Source(s): http://www.nytimes.com/interactive/2015/02/05/technology/recent-cyberattacks.html, https://en.wikipedia.org/wiki/Sony_Pictures_Entertainment_hack, https://www.theguardian.com/film/2014/dec/16/employees-sue-failure-guard-personal-data-leaked-hackers
Anthem (February 2015)
Anthem, the second largest health insurer in the United States, suffered a security breach that is estimated to have affected up to 80,000,000 current and former customers and employees. The breached database contained details including names; Social Security numbers; birthdays; addresses; emails; and employment information. Anthem stated that the FBI were not able to identify the exact attackers, but a security firm was able to associate a group of hackers with the attack. No medical or credit card information had been stolen. The attack was reported to be one of the largest of customer information ever, and is likely the largest of a health care company.
Anthem’s CEO Joseph Swedish, called it a “very sophisticated external cyberattack”. However, Anthem decided not to encrypt their data, leaving them vulnerable to data theft. The Health Insurance Portability and Accountability Act states that health insurance companies are not required to encrypt their data, and only suggests that encryption should be used as a measure to mitigate risk. The problem with this is that Anthem could legally decide for themselves how they protect their data. A spokesperson for Anthem said that they only encrypt data when it’s being transferred in or out of the database but not while it remains stored. Another spokesperson said “Because an administrator’s credentials were compromised, additional encryption would not have thwarted the attack.” The cybercriminal’s method could have involved brute force or social engineering to gain administrative access. Brute force is more probable as it is unlikely that the attacker knew the administrator or had a way of obtaining his/her information.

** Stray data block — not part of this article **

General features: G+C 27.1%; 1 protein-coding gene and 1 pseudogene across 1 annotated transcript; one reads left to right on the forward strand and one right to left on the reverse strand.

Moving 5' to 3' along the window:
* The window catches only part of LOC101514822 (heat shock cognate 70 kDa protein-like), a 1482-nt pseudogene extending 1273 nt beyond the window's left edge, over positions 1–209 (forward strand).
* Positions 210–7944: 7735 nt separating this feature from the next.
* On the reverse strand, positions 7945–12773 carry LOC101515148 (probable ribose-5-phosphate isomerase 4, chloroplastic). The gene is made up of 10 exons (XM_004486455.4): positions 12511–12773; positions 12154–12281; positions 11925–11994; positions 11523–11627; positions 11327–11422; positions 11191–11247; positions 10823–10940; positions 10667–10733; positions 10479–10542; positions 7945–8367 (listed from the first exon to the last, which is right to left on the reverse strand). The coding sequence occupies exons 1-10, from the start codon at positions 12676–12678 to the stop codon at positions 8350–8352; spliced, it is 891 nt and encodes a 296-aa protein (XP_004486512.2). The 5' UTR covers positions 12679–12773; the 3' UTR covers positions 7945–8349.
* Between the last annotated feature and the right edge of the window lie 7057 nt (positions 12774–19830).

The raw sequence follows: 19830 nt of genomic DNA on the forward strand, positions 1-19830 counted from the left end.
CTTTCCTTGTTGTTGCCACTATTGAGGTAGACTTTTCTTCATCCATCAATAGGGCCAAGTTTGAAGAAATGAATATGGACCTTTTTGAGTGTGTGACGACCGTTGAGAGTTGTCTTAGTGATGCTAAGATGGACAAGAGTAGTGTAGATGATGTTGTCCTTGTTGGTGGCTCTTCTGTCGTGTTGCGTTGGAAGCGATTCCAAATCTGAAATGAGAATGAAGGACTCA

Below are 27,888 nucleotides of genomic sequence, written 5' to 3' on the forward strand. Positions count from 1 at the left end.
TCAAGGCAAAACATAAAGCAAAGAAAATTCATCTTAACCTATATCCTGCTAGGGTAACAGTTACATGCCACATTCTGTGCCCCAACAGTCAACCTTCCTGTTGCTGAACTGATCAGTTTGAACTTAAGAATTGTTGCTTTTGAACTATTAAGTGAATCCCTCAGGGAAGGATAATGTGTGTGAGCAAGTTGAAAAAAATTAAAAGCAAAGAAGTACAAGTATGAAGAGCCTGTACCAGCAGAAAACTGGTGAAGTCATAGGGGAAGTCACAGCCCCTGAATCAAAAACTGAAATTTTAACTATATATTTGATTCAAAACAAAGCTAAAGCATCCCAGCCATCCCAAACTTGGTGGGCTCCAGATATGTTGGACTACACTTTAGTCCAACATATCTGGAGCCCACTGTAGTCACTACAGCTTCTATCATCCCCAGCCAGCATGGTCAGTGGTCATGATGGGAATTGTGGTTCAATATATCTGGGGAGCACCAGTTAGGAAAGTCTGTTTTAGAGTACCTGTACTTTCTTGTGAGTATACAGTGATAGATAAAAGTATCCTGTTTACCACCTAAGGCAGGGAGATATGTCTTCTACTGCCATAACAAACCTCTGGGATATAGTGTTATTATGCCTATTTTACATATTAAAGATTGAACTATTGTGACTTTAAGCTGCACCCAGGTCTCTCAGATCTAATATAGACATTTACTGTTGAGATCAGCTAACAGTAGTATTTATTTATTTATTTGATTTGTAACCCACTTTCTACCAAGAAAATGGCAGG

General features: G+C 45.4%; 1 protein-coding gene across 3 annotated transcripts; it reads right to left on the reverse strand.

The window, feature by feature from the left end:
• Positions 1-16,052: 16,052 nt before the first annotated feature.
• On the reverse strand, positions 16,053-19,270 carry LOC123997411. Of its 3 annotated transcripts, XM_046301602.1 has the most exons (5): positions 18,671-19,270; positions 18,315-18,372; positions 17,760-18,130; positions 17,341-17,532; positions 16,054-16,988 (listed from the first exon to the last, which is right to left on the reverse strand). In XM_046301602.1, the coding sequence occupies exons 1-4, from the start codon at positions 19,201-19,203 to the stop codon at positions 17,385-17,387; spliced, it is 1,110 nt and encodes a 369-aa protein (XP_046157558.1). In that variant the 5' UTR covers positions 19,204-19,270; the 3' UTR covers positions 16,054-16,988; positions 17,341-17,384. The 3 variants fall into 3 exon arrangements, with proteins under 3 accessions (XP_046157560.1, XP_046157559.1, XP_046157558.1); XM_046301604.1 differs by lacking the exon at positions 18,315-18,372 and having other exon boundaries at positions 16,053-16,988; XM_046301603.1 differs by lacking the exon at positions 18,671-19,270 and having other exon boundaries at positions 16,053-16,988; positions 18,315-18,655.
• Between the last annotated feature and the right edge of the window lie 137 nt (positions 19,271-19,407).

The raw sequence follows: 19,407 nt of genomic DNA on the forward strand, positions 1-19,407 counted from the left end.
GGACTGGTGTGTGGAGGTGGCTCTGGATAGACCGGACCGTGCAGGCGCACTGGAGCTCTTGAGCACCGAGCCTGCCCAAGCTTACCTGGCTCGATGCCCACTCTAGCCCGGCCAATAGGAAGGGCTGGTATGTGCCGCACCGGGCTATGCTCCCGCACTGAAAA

The group considered to be guilty of the breach call themselves “Black Vine” – a group that has carried out several similar attacks in the last three years. They have a history of targeting high-profile persons in industries of aerospace; energy; and military equipment. The method they used involved infecting websites frequently used by targets with dormant malware which they use to steal data and information with. The senior security researcher at Symantec – the security firm that identified the gang as the perpetrators of the Anthem attack, said that there is “substantial value” in the health information of Black Vine’s typical targets, “This is the kind of data that’s used in combination with something else to reach an entirely non-healthcare related goal.”
Source(s): http://www.networkworld.com/article/2880366/security0/anthem-hack-personal-data-stolen-sells-for-10x-price-of-stolen-credit-card-numbers.html, http://www.nytimes.com/2015/02/05/business/hackers-breached-data-of-millions-insurer-says.html?_r=0, https://www.anthemfacts.com/, https://en.wikipedia.org/wiki/Anthem_medical_data_breach, https://www.cnet.com/news/anthems-hacked-customer-data-was-not-encrypted/, http://www.wsj.com/articles/anthem-hacked-database-included-78-8-million-people-1424807364
Securus Technologies (November 2015)